Sarcones–go up the block to Sarcones and get your bread to dip in sauce or olive oil. Some locals refer to red sauce as gravy. Either way, bread from Sarcones and gravy from Talluto’s is a meal.
Ok, one last tip. Next to DiBruno’s is a bar. I can’t think of the name of it, but their entry way kind of juts out onto 9th street. Go in there, go to the back. There’s a cooler with red sauce and the best damn meatball you will ever put in your mouth.
Visit the Mummer Museum
Ok, we’ve basically eaten our way up and down 9th street. Now what? Strut at the Mummer Museum. Free to enter but they take donations. Read the history of the Mummers before you go, otherwise it will make zero sense if you’re not local.
Great opportunity to have race discussions too, as they do have some unfortunate history that needs to be examined.
Check hours before you go.
Get a Wooder Ice at John’s
We only eat Rita’s because sometimes it just doesn’t make sense to drive an hour to get a water ice.
But, when in Rome…or south Philly….
Get a water ice, or wooder ice as we say here. And seriously, you’ll never want a Rita’s again.
They are not open year-round, warmer months only. Cash only. Check before you go. And the mac machine out front never works. I’m not sure why it’s there.
Fun Fact: John’s is in the 700 block of Christian Street. Chubby Checker is from the 500 block.
GPS address for John’s: 701 Christian St, Philadelphia, PA 19147
South Philadelphia and Accessibility
Hey, I gotta call it like I see it, right? And, south Philly has a ways to go as far as being accessible. Many of the shops and businesses are grandfathered in, due to the stores being there for decades. I get it, it’s historic. It’s also not very accessible. Though, I should add, when pointed out, most store staff will go out of their way to accommodate me, and wait on me from the sidewalk. Some even got out portable ramps and set them up for us to enter.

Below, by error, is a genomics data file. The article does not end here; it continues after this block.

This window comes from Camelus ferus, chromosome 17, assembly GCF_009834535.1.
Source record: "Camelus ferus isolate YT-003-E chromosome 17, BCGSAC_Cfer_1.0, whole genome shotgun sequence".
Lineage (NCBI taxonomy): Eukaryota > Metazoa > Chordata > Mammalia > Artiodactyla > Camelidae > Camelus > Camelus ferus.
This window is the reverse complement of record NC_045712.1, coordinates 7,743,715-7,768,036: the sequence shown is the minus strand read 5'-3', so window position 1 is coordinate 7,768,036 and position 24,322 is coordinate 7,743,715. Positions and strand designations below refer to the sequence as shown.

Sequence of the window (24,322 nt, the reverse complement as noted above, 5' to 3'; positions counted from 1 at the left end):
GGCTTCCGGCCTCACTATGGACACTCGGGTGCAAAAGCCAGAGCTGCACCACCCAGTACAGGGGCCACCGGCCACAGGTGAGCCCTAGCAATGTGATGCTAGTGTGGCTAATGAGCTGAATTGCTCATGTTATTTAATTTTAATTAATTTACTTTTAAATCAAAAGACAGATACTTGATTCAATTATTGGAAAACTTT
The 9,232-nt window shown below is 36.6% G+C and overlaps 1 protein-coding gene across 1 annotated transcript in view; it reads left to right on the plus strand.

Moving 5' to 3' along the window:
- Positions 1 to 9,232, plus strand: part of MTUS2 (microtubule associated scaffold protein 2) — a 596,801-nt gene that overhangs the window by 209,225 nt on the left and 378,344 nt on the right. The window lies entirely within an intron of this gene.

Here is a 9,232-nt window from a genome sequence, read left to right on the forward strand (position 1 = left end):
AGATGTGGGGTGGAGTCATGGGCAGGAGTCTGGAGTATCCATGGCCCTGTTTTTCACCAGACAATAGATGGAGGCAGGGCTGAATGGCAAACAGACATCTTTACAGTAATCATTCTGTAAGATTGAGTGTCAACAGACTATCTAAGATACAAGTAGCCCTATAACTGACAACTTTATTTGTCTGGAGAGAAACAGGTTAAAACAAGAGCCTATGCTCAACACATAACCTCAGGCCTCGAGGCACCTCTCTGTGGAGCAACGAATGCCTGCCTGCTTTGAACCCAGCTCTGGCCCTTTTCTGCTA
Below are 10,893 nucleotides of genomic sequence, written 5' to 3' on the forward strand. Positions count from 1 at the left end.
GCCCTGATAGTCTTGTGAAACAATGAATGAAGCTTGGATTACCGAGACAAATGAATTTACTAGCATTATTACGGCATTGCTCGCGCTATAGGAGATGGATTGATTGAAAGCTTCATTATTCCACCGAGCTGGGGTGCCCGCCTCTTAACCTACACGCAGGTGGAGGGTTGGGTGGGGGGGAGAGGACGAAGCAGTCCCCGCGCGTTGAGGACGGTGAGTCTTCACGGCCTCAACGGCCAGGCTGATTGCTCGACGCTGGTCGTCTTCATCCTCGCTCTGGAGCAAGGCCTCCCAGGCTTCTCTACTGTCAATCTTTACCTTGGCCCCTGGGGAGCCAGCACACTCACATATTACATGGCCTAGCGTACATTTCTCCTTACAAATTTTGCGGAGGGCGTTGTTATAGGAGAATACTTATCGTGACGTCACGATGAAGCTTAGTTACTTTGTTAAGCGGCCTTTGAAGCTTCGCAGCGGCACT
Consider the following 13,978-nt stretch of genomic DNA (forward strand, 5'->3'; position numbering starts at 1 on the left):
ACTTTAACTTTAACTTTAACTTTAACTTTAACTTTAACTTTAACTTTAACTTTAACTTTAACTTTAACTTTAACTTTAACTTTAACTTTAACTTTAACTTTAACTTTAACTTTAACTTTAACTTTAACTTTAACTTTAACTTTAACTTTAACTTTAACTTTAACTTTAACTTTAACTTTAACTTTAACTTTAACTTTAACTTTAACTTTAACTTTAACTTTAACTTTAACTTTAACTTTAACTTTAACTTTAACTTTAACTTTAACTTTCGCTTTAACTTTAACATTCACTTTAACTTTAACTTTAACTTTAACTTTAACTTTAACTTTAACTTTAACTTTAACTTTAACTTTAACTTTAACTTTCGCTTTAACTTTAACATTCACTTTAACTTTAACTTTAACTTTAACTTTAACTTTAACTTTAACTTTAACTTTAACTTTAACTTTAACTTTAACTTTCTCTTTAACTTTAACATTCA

One of the best examples of social capital was at the meatball place I referenced above. And it isn’t nearly as bad as what I experienced at Deep Creek Lake.
See the Iggles
We love our Philadelphia Eagles. The owner, Jeffrey Lurie, has a brother with autism and makes that the focus of the team’s philanthropy.
Several times a year they have fun events at the stadium and families like ours get to see things that the public doesn’t always get to see (like the locker rooms and Lombardi trophy). I wouldn’t go there on a game day without a ticket, but follow them so that you know about the disability-related events. Plus the store is open almost every day and has a great assortment.
So I’ll end this with….GO BIRDS.
Editing to add: A few folks emailed me with “I can’t believe you didn’t include the Miracle on South 13th Street!”
You’re right, I didn’t, and I originally didn’t because it is a seasonal event. And while I have been there, my pictures didn’t turn out so great. But there you go, there’s the information if you want it.